You hear so many musicians say, "I hate being classified as..." as if being referred to solely as a jazz musician or a heavy metal band would be the most creatively stifling sentence they can imagine. I've always been able to see their logic, but I'm a closet taxonomist and therefore my iTunes has such labels as "Dub/Reggae/Reggaeton" and "Protopunk/Punk/Pop Punk." So I if want to listen to a mix that contains Bob Marley and Daddy Yankee, I can. Likewise for the Ramones and Green Day. It's not perfect. I still don't know exactly where to put ska. With the reggae? With the punk? Should ska punk have its own label? Specials aside, the system has worked for the most part and classification hasn't steered me wrong. Until now.
I found The Magical Life of Sam, by Ann Marie Fleming, on the graphic novel shelf at the local library. (Raidergirl recently remarked that her local library did the same with John Gallant's Bannock, Beans, and Black Tea due to Seth's illustrations.) But The Magical Life of Sam is predominately made up of photos and captions and I found myself balking most of the time that this isn't a graphic novel at all, it's nothing more than a scrapbook!
The Magical Life of Long Tack Sam basically chronicles Ann Marie Fleming's genealogical research into her great grandfather, a world famous vaudevillian magician. Sam's performances took him all over the world back in the early 1900s and Fleming's search for knowledge and stories of the man, did the same. Her efforts were first put into a documentary, of the same name as the book, that won a few awards after it was first released in 2003. I have not seen the film.
However, in the author notes at the end of the book, Fleming writes that "the flavor and tone and subtext of the film [...] is essentially [of] a giant collage/scrapbook." And that's when I reconsidered my enjoyment of the book. While my library had classified the book as a graphic novel, and a graphic novel adaptation was indeed Fleming's intent (based on a request from her editor), it is best enjoyed as a scrapbook... and not, as I discreditingly suggested earlier, as "nothing more than a scrapbook."
I realized that, as one who dabbled in genealogy and family records before (made all the more easy with a rare last name like Mutford), as someone who enjoys traveling, and as one who enjoys biographies, I had been quite drawn into the story of Long Tack Sam. I also enjoyed learning about the early days of vaudeville. In hindsight, it was quite well put together. In the margins, starting with 1882 (three years before Sam's birth) and going all the way up to 2007, the year the book was published, Fleming has included the year's major global events, including political, technological and pop culture news. I found it provided excellent perspective.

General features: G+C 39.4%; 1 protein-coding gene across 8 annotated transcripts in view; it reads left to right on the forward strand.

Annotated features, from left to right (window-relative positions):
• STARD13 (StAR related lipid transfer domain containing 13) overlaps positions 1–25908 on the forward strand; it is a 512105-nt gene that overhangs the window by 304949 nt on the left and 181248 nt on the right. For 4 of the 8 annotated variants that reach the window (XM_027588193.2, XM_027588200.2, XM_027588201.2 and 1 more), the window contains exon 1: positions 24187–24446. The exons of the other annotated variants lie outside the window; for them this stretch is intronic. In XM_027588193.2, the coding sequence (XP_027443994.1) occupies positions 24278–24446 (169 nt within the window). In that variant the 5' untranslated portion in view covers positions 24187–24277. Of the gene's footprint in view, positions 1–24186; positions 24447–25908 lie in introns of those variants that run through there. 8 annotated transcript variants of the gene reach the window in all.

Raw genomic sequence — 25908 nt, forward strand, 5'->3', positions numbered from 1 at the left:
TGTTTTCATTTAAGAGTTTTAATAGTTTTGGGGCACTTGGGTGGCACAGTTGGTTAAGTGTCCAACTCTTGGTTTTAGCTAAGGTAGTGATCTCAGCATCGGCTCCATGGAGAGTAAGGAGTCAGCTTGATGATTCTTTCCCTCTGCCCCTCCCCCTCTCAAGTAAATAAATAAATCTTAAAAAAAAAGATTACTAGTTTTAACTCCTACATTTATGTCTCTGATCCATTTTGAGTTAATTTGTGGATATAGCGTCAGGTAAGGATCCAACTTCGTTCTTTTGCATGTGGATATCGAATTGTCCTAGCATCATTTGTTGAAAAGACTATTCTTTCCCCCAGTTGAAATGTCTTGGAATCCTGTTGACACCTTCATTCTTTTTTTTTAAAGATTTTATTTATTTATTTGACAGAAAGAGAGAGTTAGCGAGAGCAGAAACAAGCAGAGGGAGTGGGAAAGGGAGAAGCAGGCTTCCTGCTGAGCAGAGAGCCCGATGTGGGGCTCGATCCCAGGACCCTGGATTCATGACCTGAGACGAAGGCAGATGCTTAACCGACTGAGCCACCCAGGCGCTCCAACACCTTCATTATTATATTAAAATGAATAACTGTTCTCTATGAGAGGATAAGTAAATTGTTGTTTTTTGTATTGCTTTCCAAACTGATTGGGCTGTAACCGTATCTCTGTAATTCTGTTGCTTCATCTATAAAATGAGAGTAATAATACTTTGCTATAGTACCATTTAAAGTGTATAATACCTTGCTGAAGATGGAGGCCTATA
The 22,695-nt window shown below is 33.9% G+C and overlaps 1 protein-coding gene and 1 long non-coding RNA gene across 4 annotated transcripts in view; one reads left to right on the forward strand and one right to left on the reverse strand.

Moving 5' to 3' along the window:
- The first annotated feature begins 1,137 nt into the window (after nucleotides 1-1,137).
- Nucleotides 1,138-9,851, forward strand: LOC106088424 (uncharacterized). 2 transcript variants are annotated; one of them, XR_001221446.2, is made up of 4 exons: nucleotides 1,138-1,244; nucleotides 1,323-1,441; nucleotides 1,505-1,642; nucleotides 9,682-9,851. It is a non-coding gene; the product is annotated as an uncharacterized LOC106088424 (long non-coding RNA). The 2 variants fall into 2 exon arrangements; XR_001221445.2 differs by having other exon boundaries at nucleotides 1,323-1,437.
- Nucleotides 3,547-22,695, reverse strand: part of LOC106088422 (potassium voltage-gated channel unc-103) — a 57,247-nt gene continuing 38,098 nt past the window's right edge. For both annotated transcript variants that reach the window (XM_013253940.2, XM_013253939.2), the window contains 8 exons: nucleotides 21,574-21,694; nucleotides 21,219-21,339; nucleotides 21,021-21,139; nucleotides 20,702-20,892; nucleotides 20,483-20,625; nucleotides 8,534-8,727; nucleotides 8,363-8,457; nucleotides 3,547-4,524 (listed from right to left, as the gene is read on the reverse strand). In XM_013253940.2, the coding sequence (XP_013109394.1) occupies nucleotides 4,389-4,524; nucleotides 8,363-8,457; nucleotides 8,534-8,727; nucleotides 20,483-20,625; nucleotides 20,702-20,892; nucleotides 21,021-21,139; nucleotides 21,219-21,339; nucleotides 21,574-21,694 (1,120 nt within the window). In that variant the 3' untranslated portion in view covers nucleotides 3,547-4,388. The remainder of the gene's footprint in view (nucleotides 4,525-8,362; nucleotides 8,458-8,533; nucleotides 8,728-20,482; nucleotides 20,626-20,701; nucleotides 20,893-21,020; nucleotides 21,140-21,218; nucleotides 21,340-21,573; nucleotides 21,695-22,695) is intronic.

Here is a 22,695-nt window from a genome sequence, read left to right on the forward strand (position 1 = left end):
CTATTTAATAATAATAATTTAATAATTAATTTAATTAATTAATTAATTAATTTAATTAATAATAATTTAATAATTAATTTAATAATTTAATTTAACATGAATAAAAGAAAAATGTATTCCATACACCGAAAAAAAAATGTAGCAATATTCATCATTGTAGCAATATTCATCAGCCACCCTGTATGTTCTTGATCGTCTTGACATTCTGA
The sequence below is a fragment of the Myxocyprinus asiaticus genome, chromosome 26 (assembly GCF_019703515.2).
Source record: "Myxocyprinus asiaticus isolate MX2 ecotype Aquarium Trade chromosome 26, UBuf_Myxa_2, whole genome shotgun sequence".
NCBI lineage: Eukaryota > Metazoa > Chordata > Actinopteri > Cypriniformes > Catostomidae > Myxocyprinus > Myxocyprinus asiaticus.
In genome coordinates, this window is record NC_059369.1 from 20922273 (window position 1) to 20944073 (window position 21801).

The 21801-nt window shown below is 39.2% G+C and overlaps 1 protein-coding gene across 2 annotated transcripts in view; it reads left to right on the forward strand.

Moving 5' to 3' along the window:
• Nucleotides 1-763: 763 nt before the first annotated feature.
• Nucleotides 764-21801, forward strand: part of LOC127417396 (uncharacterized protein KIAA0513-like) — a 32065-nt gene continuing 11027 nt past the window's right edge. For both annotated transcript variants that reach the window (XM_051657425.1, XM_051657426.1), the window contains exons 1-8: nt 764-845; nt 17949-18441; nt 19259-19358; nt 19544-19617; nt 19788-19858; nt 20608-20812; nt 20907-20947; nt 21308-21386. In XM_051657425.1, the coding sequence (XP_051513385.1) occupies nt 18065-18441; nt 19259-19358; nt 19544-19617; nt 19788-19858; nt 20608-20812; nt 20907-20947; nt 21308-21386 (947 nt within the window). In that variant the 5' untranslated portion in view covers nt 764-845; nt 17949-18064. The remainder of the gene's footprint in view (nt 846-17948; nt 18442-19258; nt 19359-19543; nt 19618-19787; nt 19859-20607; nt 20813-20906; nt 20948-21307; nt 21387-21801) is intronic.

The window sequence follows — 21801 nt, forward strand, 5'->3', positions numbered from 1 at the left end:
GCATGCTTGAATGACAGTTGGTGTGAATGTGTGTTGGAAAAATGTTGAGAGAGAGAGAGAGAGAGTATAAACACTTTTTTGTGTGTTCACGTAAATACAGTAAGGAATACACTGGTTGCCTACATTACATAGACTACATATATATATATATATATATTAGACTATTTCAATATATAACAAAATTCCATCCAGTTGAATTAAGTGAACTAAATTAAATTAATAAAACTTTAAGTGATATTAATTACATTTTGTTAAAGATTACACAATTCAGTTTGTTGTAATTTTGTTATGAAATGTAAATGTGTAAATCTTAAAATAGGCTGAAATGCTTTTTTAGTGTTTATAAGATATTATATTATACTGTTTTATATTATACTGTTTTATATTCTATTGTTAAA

I also enjoyed the inclusion of comics illustrated by Julian Lawrence. A fascinating discovery, and one which I can relate to from my own family tree, was the multiple versions of Sam's origins. As stories pass down over the years, story-tellers tend to embellish, put their own spin on it, sometimes create out right lies, sometimes just minor tweaks to keep things interesting. The effect, of course, is that reality is difficult to determine at best. But, instead of being frustrated with the various tales, Fleming embraces them and each story is given its own mini-comic, a la the many alternate universes and stories of say Batman or Spiderman. And while I said earlier the book is mostly photos, I still think Lawrence should have gotten illustration credit on the cover. The few illustrations by Fleming herself are poorly drawn, mostly stick figures.
While I did end up with a favourable impression of The Magical Life of Long Tack Sam, I don't, without having read the other contenders that year (365 Days: A Diary by Julie Doucet, Spent by Joe Matt, and Southern Cross by Laurence Hyde), think that The Magical Life of Long Tack Sam was deserving of the Doug Wright Award in 2008. According to their website, this award "is awarded annually to the author of the best Canadian work and the most promising talent published in English in the cartooning medium." For all its merits, there just isn't enough cartooning, especially of the good stuff by Lawrence, to justify the award. Even the photos aren't particularly artistic, more of the simple kind you'd find in a box in your grandma's attic. I wonder what those jurors were thinking. Katrina Onstad, Ho Che Anderson, Marc Glassman, Mariko Tamaki and Helena Rickett-- any of you care to share some insight?